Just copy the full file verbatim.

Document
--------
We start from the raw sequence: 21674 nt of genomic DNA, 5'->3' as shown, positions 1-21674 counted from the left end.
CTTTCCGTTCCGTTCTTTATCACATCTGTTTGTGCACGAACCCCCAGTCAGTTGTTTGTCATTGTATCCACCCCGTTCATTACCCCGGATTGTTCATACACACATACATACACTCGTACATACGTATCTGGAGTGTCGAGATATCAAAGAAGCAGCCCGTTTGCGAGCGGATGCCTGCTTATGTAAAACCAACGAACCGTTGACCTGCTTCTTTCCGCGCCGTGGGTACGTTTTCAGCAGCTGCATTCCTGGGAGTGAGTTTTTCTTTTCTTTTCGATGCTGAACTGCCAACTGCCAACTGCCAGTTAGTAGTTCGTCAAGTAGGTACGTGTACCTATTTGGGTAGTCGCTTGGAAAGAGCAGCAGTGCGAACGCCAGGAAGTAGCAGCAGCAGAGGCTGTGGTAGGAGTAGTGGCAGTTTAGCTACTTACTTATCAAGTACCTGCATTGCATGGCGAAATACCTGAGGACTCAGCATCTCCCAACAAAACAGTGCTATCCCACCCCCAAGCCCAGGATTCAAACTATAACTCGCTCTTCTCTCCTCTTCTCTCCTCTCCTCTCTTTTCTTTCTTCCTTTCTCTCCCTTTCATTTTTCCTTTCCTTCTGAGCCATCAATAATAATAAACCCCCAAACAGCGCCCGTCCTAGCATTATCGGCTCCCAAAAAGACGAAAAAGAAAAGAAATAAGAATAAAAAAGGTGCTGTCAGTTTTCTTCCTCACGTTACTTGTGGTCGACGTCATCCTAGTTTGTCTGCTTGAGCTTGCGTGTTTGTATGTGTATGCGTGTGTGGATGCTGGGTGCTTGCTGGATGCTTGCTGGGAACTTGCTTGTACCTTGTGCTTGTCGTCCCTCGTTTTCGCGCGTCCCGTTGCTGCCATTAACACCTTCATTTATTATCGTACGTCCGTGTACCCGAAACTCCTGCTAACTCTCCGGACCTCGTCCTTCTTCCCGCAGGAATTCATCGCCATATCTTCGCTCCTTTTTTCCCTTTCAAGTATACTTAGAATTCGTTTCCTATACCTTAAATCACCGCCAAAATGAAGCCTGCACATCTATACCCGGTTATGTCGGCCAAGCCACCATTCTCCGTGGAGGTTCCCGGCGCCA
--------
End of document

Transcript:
We start from the raw sequence: 21674 nt of genomic DNA, 5'->3' as shown, positions 1-21674 counted from the left end.
CTTTCCGTTCCGTTCTTTATCACATCTGTTTGTGCACGAACCCCCAGTCAGTTGTTTGTCATTGTATCCACCCCGTTCATTACCCCGGATTGTTCATACACACATACATACACTCGTACATACGTATCTGGAGTGTCGAGATATCAAAGAAGCAGCCCGTTTGCGAGCGGATGCCTGCTTATGTAAAACCAACGAACCGTTGACCTGCTTCTTTCCGCGCCGTGGGTACGTTTTCAGCAGCTGCATTCCTGGGAGTGAGTTTTTCTTTTCTTTTCGATGCTGAACTGCCAACTGCCAACTGCCAGTTAGTAGTTCGTCAAGTAGGTACGTGTACCTATTTGGGTAGTCGCTTGGAAAGAGCAGCAGTGCGAACGCCAGGAAGTAGCAGCAGCAGAGGCTGTGGTAGGAGTAGTGGCAGTTTAGCTACTTACTTATCAAGTACCTGCATTGCATGGCGAAATACCTGAGGACTCAGCATCTCCCAACAAAACAGTGCTATCCCACCCCCAAGCCCAGGATTCAAACTATAACTCGCTCTTCTCTCCTCTTCTCTCCTCTCCTCTCTTTTCTTTCTTCCTTTCTCTCCCTTTCATTTTTCCTTTCCTTCTGAGCCATCAATAATAATAAACCCCCAAACAGCGCCCGTCCTAGCATTATCGGCTCCCAAAAAGACGAAAAAGAAAAGAAATAAGAATAAAAAAGGTGCTGTCAGTTTTCTTCCTCACGTTACTTGTGGTCGACGTCATCCTAGTTTGTCTGCTTGAGCTTGCGTGTTTGTATGTGTATGCGTGTGTGGATGCTGGGTGCTTGCTGGATGCTTGCTGGGAACTTGCTTGTACCTTGTGCTTGTCGTCCCTCGTTTTCGCGCGTCCCGTTGCTGCCATTAACACCTTCATTTATTATCGTACGTCCGTGTACCCGAAACTCCTGCTAACTCTCCGGACCTCGTCCTTCTTCCCGCAGGAATTCATCGCCATATCTTCGCTCCTTTTTTCCCTTTCAAGTATACTTAGAATTCGTTTCCTATACCTTAAATCACCGCCAAAATGAAGCCTGCACATCTATACCCGGTTATGTCGGCCAAGCCACCATTCTCCGTGGAGGTTCCCGGCGCCA